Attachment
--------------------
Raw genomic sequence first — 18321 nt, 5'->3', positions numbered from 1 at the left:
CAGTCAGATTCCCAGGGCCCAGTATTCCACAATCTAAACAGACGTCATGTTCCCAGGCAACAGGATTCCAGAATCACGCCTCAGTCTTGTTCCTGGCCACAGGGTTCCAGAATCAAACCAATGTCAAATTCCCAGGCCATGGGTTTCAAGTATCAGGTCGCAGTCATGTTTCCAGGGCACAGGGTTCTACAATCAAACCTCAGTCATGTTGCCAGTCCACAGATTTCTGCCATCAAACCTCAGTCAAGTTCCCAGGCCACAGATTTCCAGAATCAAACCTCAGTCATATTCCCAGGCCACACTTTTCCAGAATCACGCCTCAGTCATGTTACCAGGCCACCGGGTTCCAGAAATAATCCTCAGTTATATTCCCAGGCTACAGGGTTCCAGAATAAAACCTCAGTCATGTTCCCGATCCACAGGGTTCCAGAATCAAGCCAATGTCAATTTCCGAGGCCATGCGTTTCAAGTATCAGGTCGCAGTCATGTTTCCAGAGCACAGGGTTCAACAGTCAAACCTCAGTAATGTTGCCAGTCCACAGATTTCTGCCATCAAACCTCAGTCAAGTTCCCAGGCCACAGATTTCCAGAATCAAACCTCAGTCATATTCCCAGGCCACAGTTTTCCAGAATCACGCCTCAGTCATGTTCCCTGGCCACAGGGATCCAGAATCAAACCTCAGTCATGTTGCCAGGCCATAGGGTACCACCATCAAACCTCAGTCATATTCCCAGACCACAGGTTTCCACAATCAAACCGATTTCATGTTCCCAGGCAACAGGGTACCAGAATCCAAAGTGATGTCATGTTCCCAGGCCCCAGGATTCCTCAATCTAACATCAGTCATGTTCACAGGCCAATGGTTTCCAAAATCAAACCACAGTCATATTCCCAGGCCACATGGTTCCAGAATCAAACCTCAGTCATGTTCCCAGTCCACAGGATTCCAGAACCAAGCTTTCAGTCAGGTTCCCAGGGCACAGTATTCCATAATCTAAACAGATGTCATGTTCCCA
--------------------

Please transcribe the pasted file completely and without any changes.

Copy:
Raw genomic sequence first — 18321 nt, 5'->3', positions numbered from 1 at the left:
CAGTCAGATTCCCAGGGCCCAGTATTCCACAATCTAAACAGACGTCATGTTCCCAGGCAACAGGATTCCAGAATCACGCCTCAGTCTTGTTCCTGGCCACAGGGTTCCAGAATCAAACCAATGTCAAATTCCCAGGCCATGGGTTTCAAGTATCAGGTCGCAGTCATGTTTCCAGGGCACAGGGTTCTACAATCAAACCTCAGTCATGTTGCCAGTCCACAGATTTCTGCCATCAAACCTCAGTCAAGTTCCCAGGCCACAGATTTCCAGAATCAAACCTCAGTCATATTCCCAGGCCACACTTTTCCAGAATCACGCCTCAGTCATGTTACCAGGCCACCGGGTTCCAGAAATAATCCTCAGTTATATTCCCAGGCTACAGGGTTCCAGAATAAAACCTCAGTCATGTTCCCGATCCACAGGGTTCCAGAATCAAGCCAATGTCAATTTCCGAGGCCATGCGTTTCAAGTATCAGGTCGCAGTCATGTTTCCAGAGCACAGGGTTCAACAGTCAAACCTCAGTAATGTTGCCAGTCCACAGATTTCTGCCATCAAACCTCAGTCAAGTTCCCAGGCCACAGATTTCCAGAATCAAACCTCAGTCATATTCCCAGGCCACAGTTTTCCAGAATCACGCCTCAGTCATGTTCCCTGGCCACAGGGATCCAGAATCAAACCTCAGTCATGTTGCCAGGCCATAGGGTACCACCATCAAACCTCAGTCATATTCCCAGACCACAGGTTTCCACAATCAAACCGATTTCATGTTCCCAGGCAACAGGGTACCAGAATCCAAAGTGATGTCATGTTCCCAGGCCCCAGGATTCCTCAATCTAACATCAGTCATGTTCACAGGCCAATGGTTTCCAAAATCAAACCACAGTCATATTCCCAGGCCACATGGTTCCAGAATCAAACCTCAGTCATGTTCCCAGTCCACAGGATTCCAGAACCAAGCTTTCAGTCAGGTTCCCAGGGCACAGTATTCCATAATCTAAACAGATGTCATGTTCCCA